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Celebrating Black History

In honor of celebrating Black History year-round, we are shining a spotlight on the ways our music teachers are recognizing Black artists, culture, and history with their students. Scroll down to see how we are celebrating!

learning black american sign language

 

ETM-LA Music Teacher Kimberly Cox Johnson dives deep into the history of Black American Sign Language, and teaches her students to sign along with Bill Withers’ classic song, “Lean on Me.” She shares more about the origins of Black American Sign Language, the meaning behind her selection of “Lean on Me,” the importance of communication, and how she thinks outside the box for her Black History Month lessons.

Read interview here

View Kimberly’s Black History Month/ BASL lesson

View Kimberly’s BASL demonstration

exploring black american music

 

ETM-LA Music Teacher Joshua Wen explores Black American Music and its wide-ranging influences on American culture. Instead of drawing genre boundaries in music, Wen and his students discover how Black American Music belongs in many musical spaces. He shares more about this lesson and its main goal of giving students the ability to listen to music more critically and independently, and for them to recognize and appreciate the sound of Black American Musiceven beyond their time in the classroom.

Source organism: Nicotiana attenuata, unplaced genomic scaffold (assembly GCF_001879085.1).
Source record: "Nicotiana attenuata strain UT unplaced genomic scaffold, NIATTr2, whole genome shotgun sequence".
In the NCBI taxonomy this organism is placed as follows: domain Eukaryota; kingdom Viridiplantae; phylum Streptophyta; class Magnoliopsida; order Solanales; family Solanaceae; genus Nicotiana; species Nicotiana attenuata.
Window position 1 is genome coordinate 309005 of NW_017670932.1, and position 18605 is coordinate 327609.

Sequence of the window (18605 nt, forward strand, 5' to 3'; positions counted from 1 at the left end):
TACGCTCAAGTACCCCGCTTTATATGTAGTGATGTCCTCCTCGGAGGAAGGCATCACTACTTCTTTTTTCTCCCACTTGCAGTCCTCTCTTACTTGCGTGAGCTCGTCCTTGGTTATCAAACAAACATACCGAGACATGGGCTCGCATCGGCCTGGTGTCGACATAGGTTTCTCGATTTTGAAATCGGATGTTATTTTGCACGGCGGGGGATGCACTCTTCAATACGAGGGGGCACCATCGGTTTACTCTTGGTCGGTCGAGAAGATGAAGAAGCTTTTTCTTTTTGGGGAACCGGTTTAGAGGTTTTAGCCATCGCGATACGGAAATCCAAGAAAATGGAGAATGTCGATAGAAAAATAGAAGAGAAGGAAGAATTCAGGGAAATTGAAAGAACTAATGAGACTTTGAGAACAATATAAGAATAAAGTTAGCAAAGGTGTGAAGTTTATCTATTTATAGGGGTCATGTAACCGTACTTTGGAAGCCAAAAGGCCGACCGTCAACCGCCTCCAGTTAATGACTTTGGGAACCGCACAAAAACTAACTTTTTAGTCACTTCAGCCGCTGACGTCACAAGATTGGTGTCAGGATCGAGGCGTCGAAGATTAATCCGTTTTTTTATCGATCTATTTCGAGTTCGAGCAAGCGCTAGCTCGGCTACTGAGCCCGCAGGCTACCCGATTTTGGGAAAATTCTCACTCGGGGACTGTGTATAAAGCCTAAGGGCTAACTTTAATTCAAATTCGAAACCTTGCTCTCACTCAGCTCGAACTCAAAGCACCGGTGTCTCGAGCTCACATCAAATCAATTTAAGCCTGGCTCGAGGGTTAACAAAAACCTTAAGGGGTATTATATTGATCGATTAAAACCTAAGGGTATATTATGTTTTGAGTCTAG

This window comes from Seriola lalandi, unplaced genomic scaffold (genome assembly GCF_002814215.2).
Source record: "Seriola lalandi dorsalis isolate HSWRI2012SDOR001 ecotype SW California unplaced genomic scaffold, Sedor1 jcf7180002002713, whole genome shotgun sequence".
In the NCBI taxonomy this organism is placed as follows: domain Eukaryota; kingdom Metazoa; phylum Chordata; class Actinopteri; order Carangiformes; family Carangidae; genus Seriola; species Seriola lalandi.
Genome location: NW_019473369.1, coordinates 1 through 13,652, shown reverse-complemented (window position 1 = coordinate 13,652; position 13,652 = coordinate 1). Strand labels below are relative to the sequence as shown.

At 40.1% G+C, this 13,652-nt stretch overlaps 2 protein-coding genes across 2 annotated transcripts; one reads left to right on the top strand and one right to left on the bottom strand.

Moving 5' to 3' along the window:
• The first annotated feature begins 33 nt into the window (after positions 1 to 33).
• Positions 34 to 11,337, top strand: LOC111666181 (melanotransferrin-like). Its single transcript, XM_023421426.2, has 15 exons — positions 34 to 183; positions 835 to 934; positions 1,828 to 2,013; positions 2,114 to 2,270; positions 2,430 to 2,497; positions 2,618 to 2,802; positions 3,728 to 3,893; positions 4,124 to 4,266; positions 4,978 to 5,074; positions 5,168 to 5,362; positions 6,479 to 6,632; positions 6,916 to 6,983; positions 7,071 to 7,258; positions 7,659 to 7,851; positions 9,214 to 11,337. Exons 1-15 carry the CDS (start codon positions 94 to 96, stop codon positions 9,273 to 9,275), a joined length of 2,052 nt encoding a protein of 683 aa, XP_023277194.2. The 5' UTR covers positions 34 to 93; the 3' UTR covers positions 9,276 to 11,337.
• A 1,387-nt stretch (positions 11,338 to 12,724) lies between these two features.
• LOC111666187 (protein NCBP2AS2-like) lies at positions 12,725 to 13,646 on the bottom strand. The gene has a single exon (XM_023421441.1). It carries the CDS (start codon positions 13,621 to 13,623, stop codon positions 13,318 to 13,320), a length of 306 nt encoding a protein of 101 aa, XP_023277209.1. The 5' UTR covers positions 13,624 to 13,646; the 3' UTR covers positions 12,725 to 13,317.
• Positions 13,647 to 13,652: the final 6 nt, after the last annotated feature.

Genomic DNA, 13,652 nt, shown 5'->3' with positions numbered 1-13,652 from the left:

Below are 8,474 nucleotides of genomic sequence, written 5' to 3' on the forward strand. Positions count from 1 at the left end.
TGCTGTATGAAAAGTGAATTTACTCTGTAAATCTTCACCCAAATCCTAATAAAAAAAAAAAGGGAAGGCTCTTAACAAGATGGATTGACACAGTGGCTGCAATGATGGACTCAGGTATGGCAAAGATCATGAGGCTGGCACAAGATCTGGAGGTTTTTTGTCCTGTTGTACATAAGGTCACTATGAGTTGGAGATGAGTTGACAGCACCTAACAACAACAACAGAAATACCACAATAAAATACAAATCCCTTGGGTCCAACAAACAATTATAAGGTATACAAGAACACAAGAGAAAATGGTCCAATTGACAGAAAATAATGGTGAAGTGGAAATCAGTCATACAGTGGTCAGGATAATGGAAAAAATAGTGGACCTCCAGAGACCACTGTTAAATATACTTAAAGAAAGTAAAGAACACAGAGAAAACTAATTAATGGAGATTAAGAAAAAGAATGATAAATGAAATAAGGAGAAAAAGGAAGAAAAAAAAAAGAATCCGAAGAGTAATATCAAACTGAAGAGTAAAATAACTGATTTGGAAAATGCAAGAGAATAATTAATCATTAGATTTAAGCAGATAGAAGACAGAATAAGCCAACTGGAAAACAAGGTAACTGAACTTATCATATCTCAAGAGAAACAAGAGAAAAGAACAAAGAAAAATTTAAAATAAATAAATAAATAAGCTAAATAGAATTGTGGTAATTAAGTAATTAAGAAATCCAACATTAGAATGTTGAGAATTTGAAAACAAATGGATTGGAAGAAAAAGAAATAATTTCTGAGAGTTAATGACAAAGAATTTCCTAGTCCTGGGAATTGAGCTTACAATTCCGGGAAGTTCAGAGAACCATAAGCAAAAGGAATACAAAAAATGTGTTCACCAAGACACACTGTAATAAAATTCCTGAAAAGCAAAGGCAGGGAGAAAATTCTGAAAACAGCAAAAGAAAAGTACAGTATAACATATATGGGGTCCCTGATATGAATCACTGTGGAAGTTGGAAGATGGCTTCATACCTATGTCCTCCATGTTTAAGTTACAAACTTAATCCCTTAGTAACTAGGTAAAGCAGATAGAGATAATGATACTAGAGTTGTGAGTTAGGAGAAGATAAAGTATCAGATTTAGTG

Read interview here

writing the blues

 

ETM-LA Music Teacher Angelica Rowell showcases Blues music and its key figures through aural identification, lyric study, and compare and contrast. Students also explore song structure and AAB form, and even write their own Blues-inspired poem!

Read interview here

View activity here

“Midnight Blues” by Bessie Smith – Listen Here

Explore the impact that African-American Music Educators had on numerous artists:
“If I know anything about music, I learned it because of the Defender.”

– Lionel Hampton

Major N. Clark Smith
 led the Chicago Defender Newsboys’ Band with “a vivid and commanding personality”. One of his more famous students, Lionel Hampton, remarked in his autobiography that Smith was “about the greatest musician I guess I have ever known”. Major Smith developed Hampton’s musicianship, and Hampton ultimately shaped the American jazz scene of the ’40s and ’50s with his bands, and launched the careers of Dinah Washington, Quincy Jones, and Charlie Parker. Hampton was recognized with the National Medal of Arts and Kennedy Center Honors.

 

Reprinted with permission from Give a Note Foundation. The original article published on Feb. 15, 2021 can be found here